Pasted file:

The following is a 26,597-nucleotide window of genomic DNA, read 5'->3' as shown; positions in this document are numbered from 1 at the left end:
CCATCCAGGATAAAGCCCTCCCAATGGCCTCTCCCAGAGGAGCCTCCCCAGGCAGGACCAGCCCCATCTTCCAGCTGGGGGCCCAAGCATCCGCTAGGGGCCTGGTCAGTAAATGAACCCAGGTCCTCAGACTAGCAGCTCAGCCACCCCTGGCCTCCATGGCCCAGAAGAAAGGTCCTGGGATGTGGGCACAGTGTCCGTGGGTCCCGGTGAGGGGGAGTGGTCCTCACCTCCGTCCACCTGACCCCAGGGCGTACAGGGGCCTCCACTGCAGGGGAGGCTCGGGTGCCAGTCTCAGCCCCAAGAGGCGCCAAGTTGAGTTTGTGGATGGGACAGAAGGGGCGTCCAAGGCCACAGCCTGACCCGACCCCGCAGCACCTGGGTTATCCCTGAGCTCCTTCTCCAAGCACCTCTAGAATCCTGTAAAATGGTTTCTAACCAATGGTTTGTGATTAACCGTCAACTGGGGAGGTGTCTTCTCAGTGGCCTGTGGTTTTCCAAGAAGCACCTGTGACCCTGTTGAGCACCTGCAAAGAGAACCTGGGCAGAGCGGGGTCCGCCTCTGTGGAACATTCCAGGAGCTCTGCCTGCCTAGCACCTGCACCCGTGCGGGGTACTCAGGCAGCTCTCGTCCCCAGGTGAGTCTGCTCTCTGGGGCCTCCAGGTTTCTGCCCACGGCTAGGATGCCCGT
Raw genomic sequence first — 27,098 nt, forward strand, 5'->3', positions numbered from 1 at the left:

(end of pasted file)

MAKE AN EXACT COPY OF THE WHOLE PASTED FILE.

The following is a 26,597-nucleotide window of genomic DNA, read 5'->3' as shown; positions in this document are numbered from 1 at the left end:
CCATCCAGGATAAAGCCCTCCCAATGGCCTCTCCCAGAGGAGCCTCCCCAGGCAGGACCAGCCCCATCTTCCAGCTGGGGGCCCAAGCATCCGCTAGGGGCCTGGTCAGTAAATGAACCCAGGTCCTCAGACTAGCAGCTCAGCCACCCCTGGCCTCCATGGCCCAGAAGAAAGGTCCTGGGATGTGGGCACAGTGTCCGTGGGTCCCGGTGAGGGGGAGTGGTCCTCACCTCCGTCCACCTGACCCCAGGGCGTACAGGGGCCTCCACTGCAGGGGAGGCTCGGGTGCCAGTCTCAGCCCCAAGAGGCGCCAAGTTGAGTTTGTGGATGGGACAGAAGGGGCGTCCAAGGCCACAGCCTGACCCGACCCCGCAGCACCTGGGTTATCCCTGAGCTCCTTCTCCAAGCACCTCTAGAATCCTGTAAAATGGTTTCTAACCAATGGTTTGTGATTAACCGTCAACTGGGGAGGTGTCTTCTCAGTGGCCTGTGGTTTTCCAAGAAGCACCTGTGACCCTGTTGAGCACCTGCAAAGAGAACCTGGGCAGAGCGGGGTCCGCCTCTGTGGAACATTCCAGGAGCTCTGCCTGCCTAGCACCTGCACCCGTGCGGGGTACTCAGGCAGCTCTCGTCCCCAGGTGAGTCTGCTCTCTGGGGCCTCCAGGTTTCTGCCCACGGCTAGGATGCCCGT
Raw genomic sequence first — 27,098 nt, forward strand, 5'->3', positions numbered from 1 at the left: